Sunday, January 25, 2009

Gay Marriage Advocates Plan Post Prop 8 California Strategy

400 GLBT activists meet in Los Angeles to discuss the next steps in their battle to legalize gay marriage in California. While Prop 8 is in appeal to the California Supreme Court, they were planning strategy if the appeal does not succeed. Two initiatives seeking to undo the voter-approved November measure have already been submitted to the Secretary of State, but according to the AP story, the leadership is recommending against trying to put a new initiative in support of gay marriage on the 2010 ballot:
"There is one thing worse than losing Prop. 8, and that would be losing again," said Chad Griffin, a Los Angeles political consultant who organized Hollywood's opposition to the ban. He was speaking to about 400 activists who gathered for a statewide planning summit here Saturday.

Although several legal challenges are pending before the California Supreme Court, the option of another ballot fight has been discussed as a backup strategy since Proposition 8 passed with 52 percent of the vote. The court could render a decision as early as June.

If the Supreme Court upholds the measure, that would leave same-sex marriage supporters with a viable, but very tight window in which to prepare and pull off a November 2010 rematch, said John Henning, executive director of the gay marriage group Love Honor Cherish.

The AP story goes on to say that pollster Dave Binder cautioned against aiming for 2010:
David Binder, a San Francisco pollster who conducted a postelection analysis of why voters supported Proposition 8, said aiming for November 2010 has several advantages for same-sex marriage supporters.

For one, the disappointing outcome of the Proposition 8 fight has energized a lot of gay marriage supporters and the momentum could be lost by waiting two more years, Binder said. Also, California voters will be going to the polls next year to elect a new governor to replace Arnold Schwarzenegger, so turnout is likely to be high.

On the downside, passage of the measure, which marked the first time that voters were asked to take away marriage from gay couples who could legally wed, indicates that large numbers of voters remain firmly opposed to same-sex marriage. There may not be time to move enough of them to change their minds in 21 months, Binder said.

"There is significant groundwork that needs to be done, and I don't know if it can be done that quickly," he said. "You want to strike while the iron is hot, but moving too quickly and then losing would have an extremely damaging effect."

The story on the meeting in the San Francisco Chronicle gave more detail on Binder's presentation:
The survey of 1,066 voters, done by San Francisco pollster David Binder for the Equality California Institute, found that 73 percent of those who voted to ban same-sex marriage said there is no argument that would have changed their mind, while 7 percent said they would have only supported same-sex marriage if it was called something other than "marriage."

(So I guess that makes it 80%, right?)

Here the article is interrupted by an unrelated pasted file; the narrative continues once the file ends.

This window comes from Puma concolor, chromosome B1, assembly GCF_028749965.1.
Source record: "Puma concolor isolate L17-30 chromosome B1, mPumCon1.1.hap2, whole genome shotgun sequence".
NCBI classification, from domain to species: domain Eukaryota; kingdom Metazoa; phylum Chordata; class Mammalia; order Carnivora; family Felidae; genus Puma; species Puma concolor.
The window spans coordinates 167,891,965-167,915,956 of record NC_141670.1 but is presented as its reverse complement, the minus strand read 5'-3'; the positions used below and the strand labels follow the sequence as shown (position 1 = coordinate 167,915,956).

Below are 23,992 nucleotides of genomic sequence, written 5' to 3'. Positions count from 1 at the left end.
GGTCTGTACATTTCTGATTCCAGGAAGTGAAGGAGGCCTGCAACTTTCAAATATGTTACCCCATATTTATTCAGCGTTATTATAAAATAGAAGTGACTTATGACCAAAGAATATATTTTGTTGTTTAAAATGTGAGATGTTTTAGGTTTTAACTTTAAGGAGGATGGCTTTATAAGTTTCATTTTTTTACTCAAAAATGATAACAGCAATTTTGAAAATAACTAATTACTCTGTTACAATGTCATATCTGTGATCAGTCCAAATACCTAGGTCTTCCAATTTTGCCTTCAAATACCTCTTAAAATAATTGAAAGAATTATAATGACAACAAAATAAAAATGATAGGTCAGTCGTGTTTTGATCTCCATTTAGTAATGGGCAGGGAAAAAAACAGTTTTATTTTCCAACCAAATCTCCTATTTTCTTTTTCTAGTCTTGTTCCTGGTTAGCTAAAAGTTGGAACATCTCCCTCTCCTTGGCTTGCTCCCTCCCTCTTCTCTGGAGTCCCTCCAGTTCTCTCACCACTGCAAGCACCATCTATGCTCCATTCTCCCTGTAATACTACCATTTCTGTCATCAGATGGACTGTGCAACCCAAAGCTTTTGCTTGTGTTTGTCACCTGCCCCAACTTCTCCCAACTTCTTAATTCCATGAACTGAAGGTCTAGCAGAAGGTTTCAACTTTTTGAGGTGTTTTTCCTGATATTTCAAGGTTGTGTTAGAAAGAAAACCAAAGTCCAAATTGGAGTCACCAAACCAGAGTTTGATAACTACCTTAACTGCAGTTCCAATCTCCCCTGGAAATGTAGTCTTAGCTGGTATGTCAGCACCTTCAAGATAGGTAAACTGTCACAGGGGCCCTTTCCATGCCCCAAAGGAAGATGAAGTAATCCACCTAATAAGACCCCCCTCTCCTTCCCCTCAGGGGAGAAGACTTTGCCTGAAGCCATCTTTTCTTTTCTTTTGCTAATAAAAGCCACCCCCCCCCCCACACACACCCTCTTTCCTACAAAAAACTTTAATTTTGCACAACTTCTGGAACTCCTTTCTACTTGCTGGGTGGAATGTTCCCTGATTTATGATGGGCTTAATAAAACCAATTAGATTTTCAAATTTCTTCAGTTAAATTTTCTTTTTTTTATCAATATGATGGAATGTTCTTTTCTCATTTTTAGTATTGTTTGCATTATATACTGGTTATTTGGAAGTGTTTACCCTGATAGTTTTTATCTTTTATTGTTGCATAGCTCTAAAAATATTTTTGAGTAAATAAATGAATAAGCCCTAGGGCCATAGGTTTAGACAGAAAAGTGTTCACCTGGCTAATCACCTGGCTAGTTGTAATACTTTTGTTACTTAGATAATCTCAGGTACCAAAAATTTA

"People came to this campaign with a lot of closed minds, and that's what made it so difficult," Binder told the crowd Saturday. In most ballot measure campaigns, there's more fluidity in the way voters view an issue, with more willingness to be convinced or swayed.

Do you see a weird inconsistency of thought here? These people are committed to getting gay marriage, but do they see themselves as closed minded? I bet not. But are they willing to be convinced or swayed against gay marriage? I bet not.
Of those who voted for Prop. 8, 84 percent said they either had personal or religious objections to same-sex marriage, reasons that leave little room for compromise. Nearly two-thirds of Protestants and 55 percent of Catholics backed Prop. 8, and 70 percent of those who attend religious services at least once a week favored the same-sex marriage ban.

Fifty-one percent of California voters polled said they believed that Prop. 8 was "unfair, unnecessary and wrong"; 44 percent disagreed. Likewise, 50 percent agreed that the measure would "allow discrimination against some groups and individuals," compared with 45 percent who felt the opposite way.

But Prop. 8 still got 52 percent of the vote.

"The influence of the church was a major factor," Binder said. "The religious aspect tended to win over concerns about discrimination."

If 51% polled said Prop. 8 was "unfair, unnecessary and wrong", but 52% voted for Prop 8, you might think that would cause Binder to question his polling methodology. Bit no, he is blaming Christian churches. I guess he thinks people voted for something they thought was "unfair, unnecessary and wrong" because the church leadership told them to.
While only a little over a third of the people who saw a "Yes on 8" ad found it convincing, the message that was most remembered was that a defeat for Prop. 8 would cause the teaching of same-sex marriage in the schools, something that wasn't in the ballot measure.

"We have to make people understand this is about civil rights and not about teaching in the schools," said Jim Carroll, managing director of the Equality California Institute.

The survey, taken Nov. 6-16, has a margin of error of plus or minus three percentage points.

They have a tough sell because it is a fact that in Massachusetts, once gay marriage was approved by the Supreme Court, gay marriage really did become an accepted part of the school curriculum and objecting became illegal. Parents could not opt their children out of having King and King read to them in class.

No comments: